Pornography Disclaimer

This is a an imaginary diary of facts, confessions, or messages. This is a notebook of working but broken ideas, lines, images, notes on books I'm reading, writers I admire, and brief fantasies of language. Here unfiltered  all mannerings pseudo-private, publicized, ur-. Here I am art and unrevealed: poetic, political and pop. These are my moonlit rough beginnings and should not be taken literally, directly, truthfully, reliably, and none of it is legally binding. These lies are all choreographed, but only haphazardly. Beware.




preluded by a few lines from Sabines' book, translated by Jeffrey Levine and Ernesto Trejo:

So here's how it's done: you put on your mask,
assume your voice, embroider your dreams.
Put on the face of a lover,
the wounded face,
the contented smile,
Monday and Tuesday, and the month of March,
and the year of human solidarity,
you eat on the hour as best as you can,
and sleep and make love, 
and go on secretly rehearsing for the final act
that no one will witness.

Hallelujah Blackout by Alex Lemon
Little Boat by Jean Valentine
Tarumba by Jaime Sabines
Watching the Spring Festival by Frank Bidart
Exceptions and Melancholies by Ralph Angel

Envelope of Night by Michael Burkard
My Emily Dickinson by Susan Howe
Truant Lover by Juliet Patterson

Warhorses by Yusef Komunyakaa
The Man with Night Sweats by Thom Gunn
Factory of Tears by Valzhyna Mort
Theories and Apparitions by Mark Doty
Hagiography by Jenn Currin
Totem by Gregory Pardlo

A Worldly Country by John Ashberry

"he didn't look like a good loser, a dark angry expression on his face, his head down, and while the men, speaking French, scattered along the porch in search of glasses of ice-cold champagne, the lady went up to the little gaucho, who was left standing alone, holding his horse's reins in his left hand (at the other end of the long yard the little gaucho's father headed off toward the stables with the horse the German had ridden), and told him, in an incomprehensible language, not to be sad, that he had ridden an excellent race but her husband was good too and more experienced, words that to the little gaucho sounded like the moon, like the passage of clouds across the moon, like a slow storm, and then the little gaucho looked up at the lady with the eyes of a bird of prey, ready to plunge a knife into her at the navel and slice up to the breasts, cutting her wide open, his eyes shining with a strange intensity, like the eyes of a clumsy young butcher, as the lady recalled, which didn't stop her from following him without protest when he took her by the hand and led her to the other side of the house, to a place where a wrought-iron pergola stood, bordered by flowers and trees that the lady had never seen in her life or which at that moment she thought she had never seen in her life, and she even saw a fountain in the park, a stone fountain, in the center of which balanced on one little foot, a creole cherub with smiling features danced, part European and part cannibal, perpetually bathed by three jets of water that spouted at its feet, a fountain sculpted from a single piece of black marble, a fountain that the lady and the little gaucho admired at length, until a distant cousin of the rancher appeared (or a mistress whom the rancher had lost in the deep folds of memory), telling her in brusque and serviceable English that her husband had been looking for her for some time . . .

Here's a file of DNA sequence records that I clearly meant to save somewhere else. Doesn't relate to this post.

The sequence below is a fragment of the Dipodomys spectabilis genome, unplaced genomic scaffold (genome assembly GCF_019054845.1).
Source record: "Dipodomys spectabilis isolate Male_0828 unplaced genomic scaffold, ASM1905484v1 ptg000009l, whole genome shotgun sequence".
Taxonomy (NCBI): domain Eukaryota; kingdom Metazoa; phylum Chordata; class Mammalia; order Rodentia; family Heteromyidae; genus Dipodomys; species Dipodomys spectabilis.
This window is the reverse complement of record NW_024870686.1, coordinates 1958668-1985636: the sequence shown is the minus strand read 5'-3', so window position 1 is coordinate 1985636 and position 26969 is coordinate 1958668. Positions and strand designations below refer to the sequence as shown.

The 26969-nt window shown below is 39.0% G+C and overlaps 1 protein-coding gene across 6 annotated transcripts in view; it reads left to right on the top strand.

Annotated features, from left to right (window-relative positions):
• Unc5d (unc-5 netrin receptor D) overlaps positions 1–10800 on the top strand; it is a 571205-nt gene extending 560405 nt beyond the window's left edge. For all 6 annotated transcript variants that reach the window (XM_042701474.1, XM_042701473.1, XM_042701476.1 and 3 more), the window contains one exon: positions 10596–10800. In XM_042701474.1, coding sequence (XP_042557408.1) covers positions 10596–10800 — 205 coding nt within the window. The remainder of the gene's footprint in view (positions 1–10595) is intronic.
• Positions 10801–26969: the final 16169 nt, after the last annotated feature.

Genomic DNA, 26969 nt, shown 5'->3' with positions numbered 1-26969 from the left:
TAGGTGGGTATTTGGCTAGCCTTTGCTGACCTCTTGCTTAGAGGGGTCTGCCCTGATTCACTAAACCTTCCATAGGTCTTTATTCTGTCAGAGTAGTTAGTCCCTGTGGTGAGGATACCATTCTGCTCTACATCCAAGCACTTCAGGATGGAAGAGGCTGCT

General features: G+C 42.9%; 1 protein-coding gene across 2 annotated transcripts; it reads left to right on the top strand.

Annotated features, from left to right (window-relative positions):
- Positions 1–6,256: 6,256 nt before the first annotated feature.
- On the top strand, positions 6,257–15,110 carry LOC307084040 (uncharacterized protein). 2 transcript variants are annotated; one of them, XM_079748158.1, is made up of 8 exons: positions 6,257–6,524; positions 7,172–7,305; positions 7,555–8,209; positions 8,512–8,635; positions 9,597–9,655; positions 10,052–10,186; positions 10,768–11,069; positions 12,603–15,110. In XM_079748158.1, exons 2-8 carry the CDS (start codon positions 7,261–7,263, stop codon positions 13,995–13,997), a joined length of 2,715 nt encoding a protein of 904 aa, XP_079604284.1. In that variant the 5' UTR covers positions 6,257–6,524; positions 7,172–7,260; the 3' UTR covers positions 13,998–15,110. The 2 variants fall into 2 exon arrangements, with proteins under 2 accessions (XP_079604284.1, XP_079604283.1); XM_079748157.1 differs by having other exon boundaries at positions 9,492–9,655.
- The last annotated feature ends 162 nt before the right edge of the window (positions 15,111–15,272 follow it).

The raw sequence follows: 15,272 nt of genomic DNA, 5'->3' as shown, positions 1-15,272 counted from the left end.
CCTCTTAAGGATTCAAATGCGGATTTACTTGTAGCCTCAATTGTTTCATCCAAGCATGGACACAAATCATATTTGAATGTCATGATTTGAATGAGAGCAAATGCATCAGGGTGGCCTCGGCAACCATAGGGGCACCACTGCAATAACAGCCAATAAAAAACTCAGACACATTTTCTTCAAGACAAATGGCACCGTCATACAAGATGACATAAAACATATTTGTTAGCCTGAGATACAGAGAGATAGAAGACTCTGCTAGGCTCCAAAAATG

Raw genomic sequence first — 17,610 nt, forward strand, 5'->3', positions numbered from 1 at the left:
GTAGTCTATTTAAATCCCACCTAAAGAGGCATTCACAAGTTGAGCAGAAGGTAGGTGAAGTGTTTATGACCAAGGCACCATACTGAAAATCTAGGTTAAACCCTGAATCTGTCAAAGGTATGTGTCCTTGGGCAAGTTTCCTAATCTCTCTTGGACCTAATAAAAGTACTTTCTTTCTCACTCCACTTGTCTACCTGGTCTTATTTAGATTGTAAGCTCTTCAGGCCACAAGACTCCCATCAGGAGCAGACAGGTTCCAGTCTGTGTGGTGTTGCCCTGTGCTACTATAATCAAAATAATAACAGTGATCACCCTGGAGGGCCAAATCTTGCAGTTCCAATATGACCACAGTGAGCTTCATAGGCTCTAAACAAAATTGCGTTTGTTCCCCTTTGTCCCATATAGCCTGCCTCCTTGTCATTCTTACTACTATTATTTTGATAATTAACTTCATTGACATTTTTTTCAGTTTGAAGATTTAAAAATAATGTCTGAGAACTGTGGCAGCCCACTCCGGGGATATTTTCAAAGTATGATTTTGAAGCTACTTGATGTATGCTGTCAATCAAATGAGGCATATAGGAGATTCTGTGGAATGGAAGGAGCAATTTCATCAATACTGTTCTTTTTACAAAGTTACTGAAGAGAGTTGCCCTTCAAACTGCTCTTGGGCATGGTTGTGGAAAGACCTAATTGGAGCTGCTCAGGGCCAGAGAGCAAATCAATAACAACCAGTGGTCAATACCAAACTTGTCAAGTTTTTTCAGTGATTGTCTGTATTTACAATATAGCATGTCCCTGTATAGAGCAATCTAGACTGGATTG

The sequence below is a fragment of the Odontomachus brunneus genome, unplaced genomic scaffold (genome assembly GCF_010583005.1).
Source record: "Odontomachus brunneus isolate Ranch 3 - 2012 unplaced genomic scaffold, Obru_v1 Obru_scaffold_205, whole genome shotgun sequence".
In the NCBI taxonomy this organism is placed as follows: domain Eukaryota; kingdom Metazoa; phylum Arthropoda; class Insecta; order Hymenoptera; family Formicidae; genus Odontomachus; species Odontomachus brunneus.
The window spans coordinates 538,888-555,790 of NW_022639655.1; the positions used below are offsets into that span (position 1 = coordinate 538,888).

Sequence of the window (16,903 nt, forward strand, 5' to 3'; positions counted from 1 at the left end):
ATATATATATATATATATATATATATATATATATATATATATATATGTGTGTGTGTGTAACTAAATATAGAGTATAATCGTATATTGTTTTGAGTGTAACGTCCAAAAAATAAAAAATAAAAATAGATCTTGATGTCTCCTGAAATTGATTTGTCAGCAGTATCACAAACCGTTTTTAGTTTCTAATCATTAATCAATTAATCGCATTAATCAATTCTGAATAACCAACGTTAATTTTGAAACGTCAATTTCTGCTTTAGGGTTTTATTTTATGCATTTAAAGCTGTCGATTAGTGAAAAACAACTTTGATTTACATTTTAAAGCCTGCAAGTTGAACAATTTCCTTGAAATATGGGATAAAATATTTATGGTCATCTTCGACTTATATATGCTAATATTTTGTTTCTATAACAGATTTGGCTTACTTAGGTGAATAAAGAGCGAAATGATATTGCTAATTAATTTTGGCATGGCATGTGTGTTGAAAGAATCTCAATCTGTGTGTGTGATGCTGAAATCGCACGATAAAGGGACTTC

(I'm just in the watching the first petal of this novel curl black at the edge of its rose, but goddamn I'm drinking it, Bolano's strange year. This interlude is an excerpt of one sentence that dreams for five pages!)

2666 by Roberto Bolano
The Quiet Girl by Peter Hoeg
My Name Is Red by Orhan Pamuk
The Brief Wonderous Life of Oscar Wao by Junot Diaz
Grotesque by Natsuo Kirino
The Temple of the Golden Pavilion by Yukio Mishima

The White Book by Jean Cocteau
Queen of Fashion by Caroline Weber
Young Stalin by Simon Sebag Montefiore